Sat | Dec 10, 2016

Obama - a one-term president?

Published:Sunday | January 24, 2010 | 12:00 AM



Canute S. Thompson, Contributor

American author John Maxwell in his book on the laws of leadership placed the 1976 victory of Jimmy Carter as president of the United States in context. He argues that it was the forces of change and Carter's relative 'unknownness' that brought him to power, rather than his appeal. The American people had become tired of the Washington league, the hubris of the Nixon era, the arrogance of the Kissinger foreign policy and the greed of those who milked the system. This peanut farmer had, as his distinct advantage, the fact that he was little known.

By 1980, after the botched hostage deal and other foreign policy blunders, America came to the view that the demands of the day required someone else. Carter had reached the maximum of his inherent capacity. Maxwell called this the "law of the lid". By this he meant that a person's abilities have a cap and try as one might, one cannot exceed his/her cap.

First anniversary gift

Using the insights from Maxwell, I had privately (that is to say within a small circle) predicted that Portia Simpson Miller would be a one-term prime minister, and so she was. I will offer my opinions on the current PM at some time in the future, but I am here and now prepared to predict that Barrack Obama is likely to be a one-term president. I was of this view prior to the second loss of a Democratic safe seat some weeks ago (in Virginia) and am more convinced after the performance of the Republicans in Massachusetts (on January 19), a heartland of Democrats, the Senate seat of the late Ted Kennedy. What a gift for the first anniversary of Obama's presidency and what a possible omen for 2012!

There are four reasons that make it unlikely, in my view, for Obama to win in 2012.

1. On the war front Obama sounds as much like the Bushes as he does like Lynden Johnson. He has more troops in Afghanistan than did Bush Jr. Nothing he says about war these days carries the tone of a peacemaker. In receiving the Nobel Peace Prize Obama was forced to defend America's war record and to argue (as did Reagan) that America's military might is a necessary recipe for peacemaking!! That kind of argument is evidence that wars are not decisions of the president but the dictates of the presidency. That Obama has not distinguished himself in this critical area on which so much of his promises rested means that many Americans are going to view him negatively next time around.

2. The reform of health care carries too much danger for the drug and insurance companies. Despite the votes in the House and the Senate, there remain certain critical hurdles, and the Obama administration, may face tough challenges with the Massachusetts Senate seat now in Republican hands. That Obama has pinned his domestic agenda on this issue places him in an all-or-nothing contest.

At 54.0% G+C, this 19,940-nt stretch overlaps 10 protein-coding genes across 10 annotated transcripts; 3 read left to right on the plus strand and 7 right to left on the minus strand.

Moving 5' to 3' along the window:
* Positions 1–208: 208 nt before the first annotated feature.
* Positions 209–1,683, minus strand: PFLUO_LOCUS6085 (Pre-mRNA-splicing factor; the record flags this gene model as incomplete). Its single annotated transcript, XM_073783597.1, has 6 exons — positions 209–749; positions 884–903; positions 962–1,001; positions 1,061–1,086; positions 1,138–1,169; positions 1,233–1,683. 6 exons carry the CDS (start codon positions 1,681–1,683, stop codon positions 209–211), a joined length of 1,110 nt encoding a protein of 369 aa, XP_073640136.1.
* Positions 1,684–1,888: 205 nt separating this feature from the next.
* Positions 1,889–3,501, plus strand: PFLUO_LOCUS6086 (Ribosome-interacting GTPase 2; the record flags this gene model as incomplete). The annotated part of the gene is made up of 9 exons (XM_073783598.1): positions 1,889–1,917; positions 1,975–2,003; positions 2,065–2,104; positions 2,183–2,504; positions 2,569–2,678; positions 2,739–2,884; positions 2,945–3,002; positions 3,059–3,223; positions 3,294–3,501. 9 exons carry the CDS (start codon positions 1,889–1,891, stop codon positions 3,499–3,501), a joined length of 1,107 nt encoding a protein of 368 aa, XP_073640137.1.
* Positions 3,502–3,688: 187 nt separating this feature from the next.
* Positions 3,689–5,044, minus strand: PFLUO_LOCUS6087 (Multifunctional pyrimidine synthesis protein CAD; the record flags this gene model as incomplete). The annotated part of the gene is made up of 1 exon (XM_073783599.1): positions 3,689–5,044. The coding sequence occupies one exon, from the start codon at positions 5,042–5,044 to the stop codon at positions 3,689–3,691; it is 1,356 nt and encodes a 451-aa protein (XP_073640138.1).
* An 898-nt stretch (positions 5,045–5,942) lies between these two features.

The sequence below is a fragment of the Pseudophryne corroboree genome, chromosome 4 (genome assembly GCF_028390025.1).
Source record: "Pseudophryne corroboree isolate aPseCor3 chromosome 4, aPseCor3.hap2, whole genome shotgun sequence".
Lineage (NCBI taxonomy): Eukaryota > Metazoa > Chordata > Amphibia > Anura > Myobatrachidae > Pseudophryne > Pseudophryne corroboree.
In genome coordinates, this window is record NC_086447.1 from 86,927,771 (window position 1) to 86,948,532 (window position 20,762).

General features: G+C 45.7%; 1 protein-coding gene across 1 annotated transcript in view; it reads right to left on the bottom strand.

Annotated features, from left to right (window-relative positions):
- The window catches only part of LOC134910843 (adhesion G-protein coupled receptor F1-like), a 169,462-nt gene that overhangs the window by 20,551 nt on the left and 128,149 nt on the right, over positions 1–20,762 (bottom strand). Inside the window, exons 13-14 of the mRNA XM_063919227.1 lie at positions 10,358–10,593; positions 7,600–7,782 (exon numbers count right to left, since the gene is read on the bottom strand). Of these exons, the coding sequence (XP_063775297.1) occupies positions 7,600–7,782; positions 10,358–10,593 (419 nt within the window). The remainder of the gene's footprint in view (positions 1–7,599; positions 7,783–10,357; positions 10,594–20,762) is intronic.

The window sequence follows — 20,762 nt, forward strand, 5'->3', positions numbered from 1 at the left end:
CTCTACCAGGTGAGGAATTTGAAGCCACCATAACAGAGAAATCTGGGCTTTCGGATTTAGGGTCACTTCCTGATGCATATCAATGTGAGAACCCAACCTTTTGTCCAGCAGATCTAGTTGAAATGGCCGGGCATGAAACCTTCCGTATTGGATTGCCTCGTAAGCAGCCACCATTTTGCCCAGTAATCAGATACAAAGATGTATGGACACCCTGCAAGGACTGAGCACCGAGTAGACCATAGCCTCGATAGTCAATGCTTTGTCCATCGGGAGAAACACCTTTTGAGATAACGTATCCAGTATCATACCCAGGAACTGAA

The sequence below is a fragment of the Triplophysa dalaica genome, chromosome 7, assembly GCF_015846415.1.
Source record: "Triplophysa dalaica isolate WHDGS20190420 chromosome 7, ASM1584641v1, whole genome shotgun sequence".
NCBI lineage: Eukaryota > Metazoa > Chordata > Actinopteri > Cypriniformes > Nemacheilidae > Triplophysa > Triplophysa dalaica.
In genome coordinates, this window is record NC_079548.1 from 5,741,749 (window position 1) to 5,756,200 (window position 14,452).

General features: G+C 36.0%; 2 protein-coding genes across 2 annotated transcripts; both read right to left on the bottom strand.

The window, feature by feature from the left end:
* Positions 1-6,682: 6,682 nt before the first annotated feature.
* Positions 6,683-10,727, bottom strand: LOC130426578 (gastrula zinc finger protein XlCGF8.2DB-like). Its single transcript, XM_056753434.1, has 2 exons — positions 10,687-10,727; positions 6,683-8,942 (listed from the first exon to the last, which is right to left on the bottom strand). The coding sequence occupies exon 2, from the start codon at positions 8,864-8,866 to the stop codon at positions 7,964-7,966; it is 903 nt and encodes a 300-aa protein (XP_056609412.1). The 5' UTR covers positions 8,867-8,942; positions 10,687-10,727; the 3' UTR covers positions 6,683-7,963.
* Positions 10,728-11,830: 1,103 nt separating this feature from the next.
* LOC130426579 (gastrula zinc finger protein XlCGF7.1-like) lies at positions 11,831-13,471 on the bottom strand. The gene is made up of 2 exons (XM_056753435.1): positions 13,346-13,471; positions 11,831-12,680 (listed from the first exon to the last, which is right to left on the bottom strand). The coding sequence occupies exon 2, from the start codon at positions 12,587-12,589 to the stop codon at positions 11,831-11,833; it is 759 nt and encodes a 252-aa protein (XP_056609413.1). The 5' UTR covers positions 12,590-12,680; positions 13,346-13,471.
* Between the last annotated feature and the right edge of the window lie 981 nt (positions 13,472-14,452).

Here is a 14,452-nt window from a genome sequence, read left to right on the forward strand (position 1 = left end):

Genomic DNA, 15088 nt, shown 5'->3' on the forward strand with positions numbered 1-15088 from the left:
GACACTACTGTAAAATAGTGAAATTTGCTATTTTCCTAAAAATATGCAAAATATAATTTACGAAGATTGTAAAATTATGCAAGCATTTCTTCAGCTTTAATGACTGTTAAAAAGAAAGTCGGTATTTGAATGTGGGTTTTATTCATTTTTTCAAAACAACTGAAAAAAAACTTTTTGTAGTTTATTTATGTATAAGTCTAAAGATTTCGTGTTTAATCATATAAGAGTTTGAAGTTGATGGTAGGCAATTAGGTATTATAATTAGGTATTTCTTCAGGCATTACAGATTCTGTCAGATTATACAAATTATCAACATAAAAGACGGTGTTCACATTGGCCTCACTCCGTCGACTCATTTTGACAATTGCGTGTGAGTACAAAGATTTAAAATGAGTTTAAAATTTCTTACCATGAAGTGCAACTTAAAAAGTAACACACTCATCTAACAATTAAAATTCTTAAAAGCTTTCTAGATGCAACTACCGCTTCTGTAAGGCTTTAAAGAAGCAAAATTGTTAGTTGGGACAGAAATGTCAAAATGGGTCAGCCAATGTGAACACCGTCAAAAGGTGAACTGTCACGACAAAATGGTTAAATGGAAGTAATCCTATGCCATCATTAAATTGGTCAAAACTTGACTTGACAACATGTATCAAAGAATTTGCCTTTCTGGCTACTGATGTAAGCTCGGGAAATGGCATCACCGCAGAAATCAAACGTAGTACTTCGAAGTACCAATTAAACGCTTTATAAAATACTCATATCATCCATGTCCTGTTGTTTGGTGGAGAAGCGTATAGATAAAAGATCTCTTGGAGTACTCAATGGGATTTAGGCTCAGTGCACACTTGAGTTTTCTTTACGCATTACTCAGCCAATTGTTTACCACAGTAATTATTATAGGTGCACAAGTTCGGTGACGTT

3. The president has not been able to stop the avalanche of bonuses paid to big bank CEOs and he seems woefully inept at doing so. Ordinary Americans are going to vomit at what they will hear about the latest round of bonuses. The question they will be forced to ask is whether there is really a drastic enough difference between Obama and others.

The shine is gone

Sentiment aside, unless Americans have more in their proverbial 'pocket books' the Obama shine will be off the ball in no time. My sense of the American pulse is that the shine is gone. At his speech at a Baptist Church marking Martin Luther King's birthday he sounded like a broken record and overused old Exodus scriptures that were the heartbeat of the American black church a generation ago. The metaphor of struggle and overcoming won't be deemed as appropriate when you have power. Such metaphors are for those who are powerless.

(4) The job of presidency prevents regular intercourse with the masses of the base and the most recent additions are the quickest ones to drift. I do not get the impression that the president has the time to use the technology to be in touch with young people as he did during the campaign. The generation that was so moved by the glitzy use of the technology in 2006 - 2008 will be still pretty young but also more cynical. If the campaign network loses touch with them it will be hard to re-win them. Unless the techno-campaign begins now the odds will the stacked against the Dems and with three losses in a row, the rot may have set in.

The sentimentalism that many have towards Obama's presidency must soon give way to a realistic assessment. While solutions will not come overnight, unless he can show that he is not one of the Washington elites who sign laws to support special interests he will leave us feeling deeply disappointed and despairing. I hope, really hope, I am proven wrong but all the indicators point (at this time) to a 2012 defeat - even if it is Sarah Palin who runs for the Republicans. Obama is a bright and warm person but even for him the law of the lid applies.

American power resides in the presidency not the president and the presidency is controlled by vested interests.

Dr Canute S. Thompson is assistant vice-president at the International University of the Caribbean. He may be reached at canute-thompson@hotmail.com.